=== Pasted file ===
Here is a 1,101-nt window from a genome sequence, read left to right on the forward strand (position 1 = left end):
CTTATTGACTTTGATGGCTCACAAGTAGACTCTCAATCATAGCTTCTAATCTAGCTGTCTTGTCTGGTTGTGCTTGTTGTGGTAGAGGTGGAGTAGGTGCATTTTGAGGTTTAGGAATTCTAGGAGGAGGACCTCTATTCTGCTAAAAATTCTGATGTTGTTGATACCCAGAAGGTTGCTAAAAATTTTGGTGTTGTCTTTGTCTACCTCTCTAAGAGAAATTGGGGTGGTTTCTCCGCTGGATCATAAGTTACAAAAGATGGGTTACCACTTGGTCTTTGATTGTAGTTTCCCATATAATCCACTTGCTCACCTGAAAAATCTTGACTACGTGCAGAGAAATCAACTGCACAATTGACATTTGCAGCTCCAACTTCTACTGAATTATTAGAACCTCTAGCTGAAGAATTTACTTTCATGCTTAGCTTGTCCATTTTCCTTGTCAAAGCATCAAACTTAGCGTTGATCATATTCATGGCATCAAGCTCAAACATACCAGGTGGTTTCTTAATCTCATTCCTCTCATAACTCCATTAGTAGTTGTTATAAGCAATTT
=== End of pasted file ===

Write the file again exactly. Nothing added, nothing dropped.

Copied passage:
Here is a 1,101-nt window from a genome sequence, read left to right on the forward strand (position 1 = left end):
CTTATTGACTTTGATGGCTCACAAGTAGACTCTCAATCATAGCTTCTAATCTAGCTGTCTTGTCTGGTTGTGCTTGTTGTGGTAGAGGTGGAGTAGGTGCATTTTGAGGTTTAGGAATTCTAGGAGGAGGACCTCTATTCTGCTAAAAATTCTGATGTTGTTGATACCCAGAAGGTTGCTAAAAATTTTGGTGTTGTCTTTGTCTACCTCTCTAAGAGAAATTGGGGTGGTTTCTCCGCTGGATCATAAGTTACAAAAGATGGGTTACCACTTGGTCTTTGATTGTAGTTTCCCATATAATCCACTTGCTCACCTGAAAAATCTTGACTACGTGCAGAGAAATCAACTGCACAATTGACATTTGCAGCTCCAACTTCTACTGAATTATTAGAACCTCTAGCTGAAGAATTTACTTTCATGCTTAGCTTGTCCATTTTCCTTGTCAAAGCATCAAACTTAGCGTTGATCATATTCATGGCATCAAGCTCAAACATACCAGGTGGTTTCTTAATCTCATTCCTCTCATAACTCCATTAGTAGTTGTTATAAGCAATTT